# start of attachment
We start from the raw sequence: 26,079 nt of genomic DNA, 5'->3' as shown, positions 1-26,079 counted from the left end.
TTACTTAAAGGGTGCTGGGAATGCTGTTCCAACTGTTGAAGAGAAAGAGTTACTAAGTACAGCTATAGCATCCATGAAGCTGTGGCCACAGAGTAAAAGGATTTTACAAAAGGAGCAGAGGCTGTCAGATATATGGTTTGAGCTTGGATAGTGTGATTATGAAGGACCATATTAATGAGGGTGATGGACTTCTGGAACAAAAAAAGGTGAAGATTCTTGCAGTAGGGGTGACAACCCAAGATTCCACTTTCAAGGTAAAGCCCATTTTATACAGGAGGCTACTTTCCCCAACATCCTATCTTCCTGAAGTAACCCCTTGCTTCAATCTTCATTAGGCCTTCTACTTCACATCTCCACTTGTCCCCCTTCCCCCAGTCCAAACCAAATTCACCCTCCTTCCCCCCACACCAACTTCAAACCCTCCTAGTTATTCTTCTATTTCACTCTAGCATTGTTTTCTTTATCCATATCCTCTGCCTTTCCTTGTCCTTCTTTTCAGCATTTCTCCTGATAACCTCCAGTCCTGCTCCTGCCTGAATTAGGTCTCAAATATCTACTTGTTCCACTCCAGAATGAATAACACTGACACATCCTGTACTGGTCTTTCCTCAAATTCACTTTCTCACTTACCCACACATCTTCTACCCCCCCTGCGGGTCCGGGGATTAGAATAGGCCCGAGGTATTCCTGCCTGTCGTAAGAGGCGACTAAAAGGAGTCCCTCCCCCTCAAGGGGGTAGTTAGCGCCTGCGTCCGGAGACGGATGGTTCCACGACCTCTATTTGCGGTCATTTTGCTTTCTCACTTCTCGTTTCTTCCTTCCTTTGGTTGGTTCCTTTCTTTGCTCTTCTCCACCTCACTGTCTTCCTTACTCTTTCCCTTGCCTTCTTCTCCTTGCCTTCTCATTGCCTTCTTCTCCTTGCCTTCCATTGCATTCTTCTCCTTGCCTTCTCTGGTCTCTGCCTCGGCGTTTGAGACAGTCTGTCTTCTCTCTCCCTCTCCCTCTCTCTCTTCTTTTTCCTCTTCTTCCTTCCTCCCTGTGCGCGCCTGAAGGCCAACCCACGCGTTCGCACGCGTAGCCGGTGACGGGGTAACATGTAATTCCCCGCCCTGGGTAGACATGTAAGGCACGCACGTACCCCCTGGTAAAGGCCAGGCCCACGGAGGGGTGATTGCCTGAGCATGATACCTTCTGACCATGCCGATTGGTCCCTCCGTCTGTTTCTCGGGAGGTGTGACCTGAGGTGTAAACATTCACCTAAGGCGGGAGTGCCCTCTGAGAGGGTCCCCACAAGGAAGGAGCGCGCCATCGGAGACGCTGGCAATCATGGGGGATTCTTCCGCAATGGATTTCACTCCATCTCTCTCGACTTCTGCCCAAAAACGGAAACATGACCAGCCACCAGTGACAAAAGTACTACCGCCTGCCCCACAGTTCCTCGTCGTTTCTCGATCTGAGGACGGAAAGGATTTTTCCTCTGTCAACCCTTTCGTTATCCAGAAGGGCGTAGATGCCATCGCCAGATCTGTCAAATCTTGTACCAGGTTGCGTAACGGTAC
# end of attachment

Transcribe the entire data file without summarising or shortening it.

We start from the raw sequence: 26,079 nt of genomic DNA, 5'->3' as shown, positions 1-26,079 counted from the left end.
TTACTTAAAGGGTGCTGGGAATGCTGTTCCAACTGTTGAAGAGAAAGAGTTACTAAGTACAGCTATAGCATCCATGAAGCTGTGGCCACAGAGTAAAAGGATTTTACAAAAGGAGCAGAGGCTGTCAGATATATGGTTTGAGCTTGGATAGTGTGATTATGAAGGACCATATTAATGAGGGTGATGGACTTCTGGAACAAAAAAAGGTGAAGATTCTTGCAGTAGGGGTGACAACCCAAGATTCCACTTTCAAGGTAAAGCCCATTTTATACAGGAGGCTACTTTCCCCAACATCCTATCTTCCTGAAGTAACCCCTTGCTTCAATCTTCATTAGGCCTTCTACTTCACATCTCCACTTGTCCCCCTTCCCCCAGTCCAAACCAAATTCACCCTCCTTCCCCCCACACCAACTTCAAACCCTCCTAGTTATTCTTCTATTTCACTCTAGCATTGTTTTCTTTATCCATATCCTCTGCCTTTCCTTGTCCTTCTTTTCAGCATTTCTCCTGATAACCTCCAGTCCTGCTCCTGCCTGAATTAGGTCTCAAATATCTACTTGTTCCACTCCAGAATGAATAACACTGACACATCCTGTACTGGTCTTTCCTCAAATTCACTTTCTCACTTACCCACACATCTTCTACCCCCCCTGCGGGTCCGGGGATTAGAATAGGCCCGAGGTATTCCTGCCTGTCGTAAGAGGCGACTAAAAGGAGTCCCTCCCCCTCAAGGGGGTAGTTAGCGCCTGCGTCCGGAGACGGATGGTTCCACGACCTCTATTTGCGGTCATTTTGCTTTCTCACTTCTCGTTTCTTCCTTCCTTTGGTTGGTTCCTTTCTTTGCTCTTCTCCACCTCACTGTCTTCCTTACTCTTTCCCTTGCCTTCTTCTCCTTGCCTTCTCATTGCCTTCTTCTCCTTGCCTTCCATTGCATTCTTCTCCTTGCCTTCTCTGGTCTCTGCCTCGGCGTTTGAGACAGTCTGTCTTCTCTCTCCCTCTCCCTCTCTCTCTTCTTTTTCCTCTTCTTCCTTCCTCCCTGTGCGCGCCTGAAGGCCAACCCACGCGTTCGCACGCGTAGCCGGTGACGGGGTAACATGTAATTCCCCGCCCTGGGTAGACATGTAAGGCACGCACGTACCCCCTGGTAAAGGCCAGGCCCACGGAGGGGTGATTGCCTGAGCATGATACCTTCTGACCATGCCGATTGGTCCCTCCGTCTGTTTCTCGGGAGGTGTGACCTGAGGTGTAAACATTCACCTAAGGCGGGAGTGCCCTCTGAGAGGGTCCCCACAAGGAAGGAGCGCGCCATCGGAGACGCTGGCAATCATGGGGGATTCTTCCGCAATGGATTTCACTCCATCTCTCTCGACTTCTGCCCAAAAACGGAAACATGACCAGCCACCAGTGACAAAAGTACTACCGCCTGCCCCACAGTTCCTCGTCGTTTCTCGATCTGAGGACGGAAAGGATTTTTCCTCTGTCAACCCTTTCGTTATCCAGAAGGGCGTAGATGCCATCGCCAGATCTGTCAAATCTTGTACCAGGTTGCGTAACGGTAC